Ever since Alexandria, the library has been an institution engineered for the public good. Most major libraries belong to communities and to universities, places where one large group or another may borrow books and read them. But there are, of course, some spectacular libraries in private hands. Places where knowledge, and the sharing of it, are highly valued by the person who filled the shelves.
Of the private libraries featured on this list, almost all of them are owned by people who, whether out of duty, enthusiasm, or a bit of both, love to share their collection with others. They love to welcome guests and provide tours, and one even teaches classes in his. There is something about a true library, even when in the most private of hands, that wants to be shared and to enrich as many others as possible.
Every modern writer, whether they make a fuss about it or not (you know who you are, Jonathan Franzen), would do well to find himself or herself selected for Oprah’s Book Club. It is a near certain way to see a title shoot to the top of the bestseller list. It makes sense, then, that one of the veritable power brokers in American letters today owns a stellar library.
Oprah’s library contains a respectable, though not overwhelming, supply of 1,500 volumes. She collects coffee table books as well as fashion-related titles, including first editions of biographies of Coco Chanel, Yves Saint Laurent, and Helena Rubinstein. She also owns fine-press sets, including one encompassing vast writings within African-American literature, as well as a signed first edition of To Kill a Mockingbird. But perhaps the crown jewel of her library is a completist set of fiction Pulitzer Prize winners, which includes first editions of The Age of Innocence and Our Town and required a professional rare-book curator to assemble.
It is hard to imagine a private library more astounding than that of Jay Walker, a digital entrepreneur behind companies like Priceline. The library in his New England home contains some of the most fascinating and exceedingly rare books on earth. It also contains a cornucopia of technological artifacts, from early PCs, to a backup version of Sputnik, which shines as a bright metallic orb above his stacks and tables of books.
It is a testament to Walker that these disparate components live in a kind of energetic harmony. This is because Walker’s library is united by a singular, although infinite theme: “the human imagination.” Among his notable titles is Robert Hooke’s Micrographia, showing some of the first illustrations made possible by the microscope. Walker also owns a 1665 London Bill of Mortality, Andrea Cellarius’s astronomical atlas (perhaps the first modern Western text not to put Earth at the center), and a collection of books decorated in bespoke jeweled bindings.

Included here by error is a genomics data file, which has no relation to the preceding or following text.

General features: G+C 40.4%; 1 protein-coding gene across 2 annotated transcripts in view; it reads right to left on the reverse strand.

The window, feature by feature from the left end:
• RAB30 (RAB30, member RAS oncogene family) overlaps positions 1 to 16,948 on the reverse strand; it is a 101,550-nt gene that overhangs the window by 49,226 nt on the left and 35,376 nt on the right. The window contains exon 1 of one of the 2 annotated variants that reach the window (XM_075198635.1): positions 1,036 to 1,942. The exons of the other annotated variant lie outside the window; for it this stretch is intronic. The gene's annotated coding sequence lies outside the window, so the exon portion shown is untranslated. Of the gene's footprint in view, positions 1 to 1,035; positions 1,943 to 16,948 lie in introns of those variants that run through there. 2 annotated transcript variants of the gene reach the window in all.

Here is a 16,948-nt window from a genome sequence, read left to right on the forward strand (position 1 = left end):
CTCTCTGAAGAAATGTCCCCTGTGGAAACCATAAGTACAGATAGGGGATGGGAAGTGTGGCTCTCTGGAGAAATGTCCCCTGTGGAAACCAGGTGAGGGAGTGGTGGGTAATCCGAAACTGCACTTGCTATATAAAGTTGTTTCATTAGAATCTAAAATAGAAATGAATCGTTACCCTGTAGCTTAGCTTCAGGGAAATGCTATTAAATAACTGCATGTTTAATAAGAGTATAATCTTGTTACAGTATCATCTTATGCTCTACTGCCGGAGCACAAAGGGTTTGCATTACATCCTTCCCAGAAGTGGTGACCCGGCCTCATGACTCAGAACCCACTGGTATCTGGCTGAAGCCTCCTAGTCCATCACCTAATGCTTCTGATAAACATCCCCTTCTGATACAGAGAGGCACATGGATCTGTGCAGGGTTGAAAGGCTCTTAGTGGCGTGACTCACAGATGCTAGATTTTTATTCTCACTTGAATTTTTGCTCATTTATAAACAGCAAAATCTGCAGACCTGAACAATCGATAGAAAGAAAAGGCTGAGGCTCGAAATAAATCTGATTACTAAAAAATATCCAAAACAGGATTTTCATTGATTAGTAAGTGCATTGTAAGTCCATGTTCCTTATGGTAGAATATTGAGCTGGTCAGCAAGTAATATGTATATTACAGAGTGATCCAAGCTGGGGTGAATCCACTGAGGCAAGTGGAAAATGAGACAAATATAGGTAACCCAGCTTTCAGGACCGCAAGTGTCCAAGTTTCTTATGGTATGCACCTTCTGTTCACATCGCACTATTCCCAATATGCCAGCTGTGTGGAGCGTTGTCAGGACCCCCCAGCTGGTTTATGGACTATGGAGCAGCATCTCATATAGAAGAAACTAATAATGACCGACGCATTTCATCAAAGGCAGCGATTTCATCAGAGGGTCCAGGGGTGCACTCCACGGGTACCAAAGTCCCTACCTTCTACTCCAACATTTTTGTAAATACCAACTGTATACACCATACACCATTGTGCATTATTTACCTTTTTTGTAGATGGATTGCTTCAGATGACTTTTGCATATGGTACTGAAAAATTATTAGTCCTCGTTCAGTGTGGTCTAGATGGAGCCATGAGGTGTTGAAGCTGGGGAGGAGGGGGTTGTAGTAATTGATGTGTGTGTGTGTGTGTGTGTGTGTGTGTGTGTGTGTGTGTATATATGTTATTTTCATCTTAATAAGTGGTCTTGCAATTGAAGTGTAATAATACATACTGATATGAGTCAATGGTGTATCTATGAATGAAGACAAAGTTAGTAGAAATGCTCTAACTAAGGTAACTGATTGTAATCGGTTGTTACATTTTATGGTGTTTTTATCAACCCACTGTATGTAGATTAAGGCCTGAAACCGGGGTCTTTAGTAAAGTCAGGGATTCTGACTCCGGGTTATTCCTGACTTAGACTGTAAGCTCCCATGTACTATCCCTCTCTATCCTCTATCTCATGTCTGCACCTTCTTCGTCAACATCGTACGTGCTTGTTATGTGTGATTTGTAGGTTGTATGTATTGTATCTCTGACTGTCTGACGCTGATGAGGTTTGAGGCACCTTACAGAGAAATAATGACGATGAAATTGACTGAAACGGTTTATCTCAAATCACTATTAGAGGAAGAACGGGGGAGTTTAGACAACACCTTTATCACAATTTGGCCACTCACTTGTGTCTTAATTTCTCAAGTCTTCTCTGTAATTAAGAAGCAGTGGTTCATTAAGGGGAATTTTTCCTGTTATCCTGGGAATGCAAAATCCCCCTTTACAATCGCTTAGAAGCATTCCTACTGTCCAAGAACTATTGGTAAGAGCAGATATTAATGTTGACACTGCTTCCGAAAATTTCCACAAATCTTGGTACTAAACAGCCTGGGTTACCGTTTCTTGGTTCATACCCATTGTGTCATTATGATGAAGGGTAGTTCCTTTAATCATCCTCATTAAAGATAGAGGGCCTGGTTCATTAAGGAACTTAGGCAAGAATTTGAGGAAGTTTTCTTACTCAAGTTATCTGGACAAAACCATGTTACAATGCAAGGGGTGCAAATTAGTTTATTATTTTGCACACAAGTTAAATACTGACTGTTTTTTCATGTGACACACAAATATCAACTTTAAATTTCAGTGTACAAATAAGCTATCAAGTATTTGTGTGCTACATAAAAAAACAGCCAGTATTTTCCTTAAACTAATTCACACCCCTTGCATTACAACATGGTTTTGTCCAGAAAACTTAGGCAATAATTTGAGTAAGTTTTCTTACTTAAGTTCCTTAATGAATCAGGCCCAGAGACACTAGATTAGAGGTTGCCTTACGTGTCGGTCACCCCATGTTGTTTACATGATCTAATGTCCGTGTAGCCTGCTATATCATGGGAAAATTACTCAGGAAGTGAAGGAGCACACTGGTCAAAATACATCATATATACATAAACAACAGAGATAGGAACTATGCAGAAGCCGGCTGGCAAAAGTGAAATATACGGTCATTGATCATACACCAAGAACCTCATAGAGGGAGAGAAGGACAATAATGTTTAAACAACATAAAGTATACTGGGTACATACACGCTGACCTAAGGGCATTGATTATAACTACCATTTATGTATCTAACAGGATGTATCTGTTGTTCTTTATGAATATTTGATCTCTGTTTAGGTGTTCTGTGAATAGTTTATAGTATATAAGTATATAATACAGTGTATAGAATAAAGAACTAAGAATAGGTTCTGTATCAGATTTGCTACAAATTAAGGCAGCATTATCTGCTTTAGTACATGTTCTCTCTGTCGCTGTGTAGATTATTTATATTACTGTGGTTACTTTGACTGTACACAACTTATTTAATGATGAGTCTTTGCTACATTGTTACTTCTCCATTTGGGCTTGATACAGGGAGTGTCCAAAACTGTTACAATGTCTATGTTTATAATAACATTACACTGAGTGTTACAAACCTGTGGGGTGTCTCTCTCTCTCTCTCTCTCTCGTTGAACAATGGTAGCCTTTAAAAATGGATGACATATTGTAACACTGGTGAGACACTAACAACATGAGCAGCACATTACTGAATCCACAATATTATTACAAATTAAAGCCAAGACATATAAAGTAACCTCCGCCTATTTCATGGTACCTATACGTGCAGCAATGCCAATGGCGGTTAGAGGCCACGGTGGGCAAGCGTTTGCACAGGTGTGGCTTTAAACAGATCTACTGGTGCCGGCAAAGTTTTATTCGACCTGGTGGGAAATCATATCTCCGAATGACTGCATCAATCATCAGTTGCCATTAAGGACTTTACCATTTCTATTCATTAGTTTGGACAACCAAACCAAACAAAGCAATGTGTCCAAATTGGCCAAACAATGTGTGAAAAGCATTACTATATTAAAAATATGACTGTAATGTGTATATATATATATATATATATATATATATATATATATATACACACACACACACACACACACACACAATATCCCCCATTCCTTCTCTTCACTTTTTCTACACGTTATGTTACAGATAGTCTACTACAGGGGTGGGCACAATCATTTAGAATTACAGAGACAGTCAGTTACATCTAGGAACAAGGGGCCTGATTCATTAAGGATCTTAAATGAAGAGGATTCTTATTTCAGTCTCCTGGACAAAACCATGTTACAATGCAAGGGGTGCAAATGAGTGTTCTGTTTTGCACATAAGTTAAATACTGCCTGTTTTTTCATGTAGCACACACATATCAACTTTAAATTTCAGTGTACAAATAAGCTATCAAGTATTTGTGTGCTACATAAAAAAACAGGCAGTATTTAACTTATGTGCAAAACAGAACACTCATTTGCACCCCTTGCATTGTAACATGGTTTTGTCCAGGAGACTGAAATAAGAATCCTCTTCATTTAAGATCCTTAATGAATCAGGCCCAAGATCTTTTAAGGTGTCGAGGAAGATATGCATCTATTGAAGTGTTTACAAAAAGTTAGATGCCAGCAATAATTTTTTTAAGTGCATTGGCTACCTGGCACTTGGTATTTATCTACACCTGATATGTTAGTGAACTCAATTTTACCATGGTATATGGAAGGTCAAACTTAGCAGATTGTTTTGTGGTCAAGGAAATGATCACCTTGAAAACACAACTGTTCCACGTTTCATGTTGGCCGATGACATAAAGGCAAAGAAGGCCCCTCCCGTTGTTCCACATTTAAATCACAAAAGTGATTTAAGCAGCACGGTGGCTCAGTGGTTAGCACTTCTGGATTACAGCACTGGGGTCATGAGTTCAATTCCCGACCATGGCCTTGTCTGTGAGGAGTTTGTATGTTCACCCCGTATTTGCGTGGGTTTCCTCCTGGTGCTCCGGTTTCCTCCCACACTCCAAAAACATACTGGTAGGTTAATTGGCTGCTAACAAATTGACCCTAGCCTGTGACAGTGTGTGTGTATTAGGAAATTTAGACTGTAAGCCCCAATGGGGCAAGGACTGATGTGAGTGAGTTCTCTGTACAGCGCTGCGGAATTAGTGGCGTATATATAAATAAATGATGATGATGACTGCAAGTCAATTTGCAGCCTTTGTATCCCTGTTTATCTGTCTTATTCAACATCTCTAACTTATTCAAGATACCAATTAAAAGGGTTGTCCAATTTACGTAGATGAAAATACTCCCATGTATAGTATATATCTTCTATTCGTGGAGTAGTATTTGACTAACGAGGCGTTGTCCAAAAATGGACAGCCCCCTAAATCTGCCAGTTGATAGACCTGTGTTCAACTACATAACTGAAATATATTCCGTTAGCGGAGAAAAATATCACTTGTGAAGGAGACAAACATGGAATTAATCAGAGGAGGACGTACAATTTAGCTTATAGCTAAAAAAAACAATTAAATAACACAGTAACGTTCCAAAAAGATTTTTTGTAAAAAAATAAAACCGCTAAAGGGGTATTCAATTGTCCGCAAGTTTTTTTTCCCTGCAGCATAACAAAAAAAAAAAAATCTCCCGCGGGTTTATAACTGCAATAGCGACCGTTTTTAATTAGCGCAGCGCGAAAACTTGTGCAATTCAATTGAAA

What Jay Walker’s library is to science and technology, Texas real estate tycoon Harlan Crow’s is to history. Among his prized possessions is a deed to George Washington’s Mount Vernon estate, signed by the man himself, and a napkin on which Franklin Roosevelt sketched out plans to win the Second World War in 1943.
Crow owns some first editions of Charles Dickens and Mark Twain, but his library shows him mostly as a steward of history: the good and the bad. He owns documents and manuscripts signed by Columbus, Amerigo Vespucci, and Robert E. Lee. He owns a copy of the first census, signed by Thomas Jefferson, and even a signed copy of Mein Kampf.
He also knows how to decorate a library, not just how to fill it. Crow has an eccentric taste for statuary. On his lawn stands a towering likeness of Margaret Thatcher, and in one section of his lawn called the “Garden of Evil,” he arranged the busts of notable dictators and despots from the 20th century, including Vladimir Lenin.
Both Crow and Walker are generous in welcoming guests to their libraries for a tour, but no one perhaps keeps the public library ethos of his own private library like Dr. Macksey. A fifty-year humanities professor at Johns Hopkins, Macksey has allowed hundreds, if not thousands, of students and colleagues into his 70,000-volume library. Friends know him as an indefatigable, brilliant intellect; a man who would prefer to eschew sleep if it means more time with friends, pipes, and books.
Macksey’s library holds innumerable regular books in addition to an abundance of rare and significant volumes. He owns a signed copy of In Search of Lost Time, as well as first editions of the work of Wharton, Faulkner, and James. His total library collection, encompassing books, paintings, documents, and more is worth an estimated $4 million. And, in truly democratic fashion, he has committed to bequeath his collection to the college library.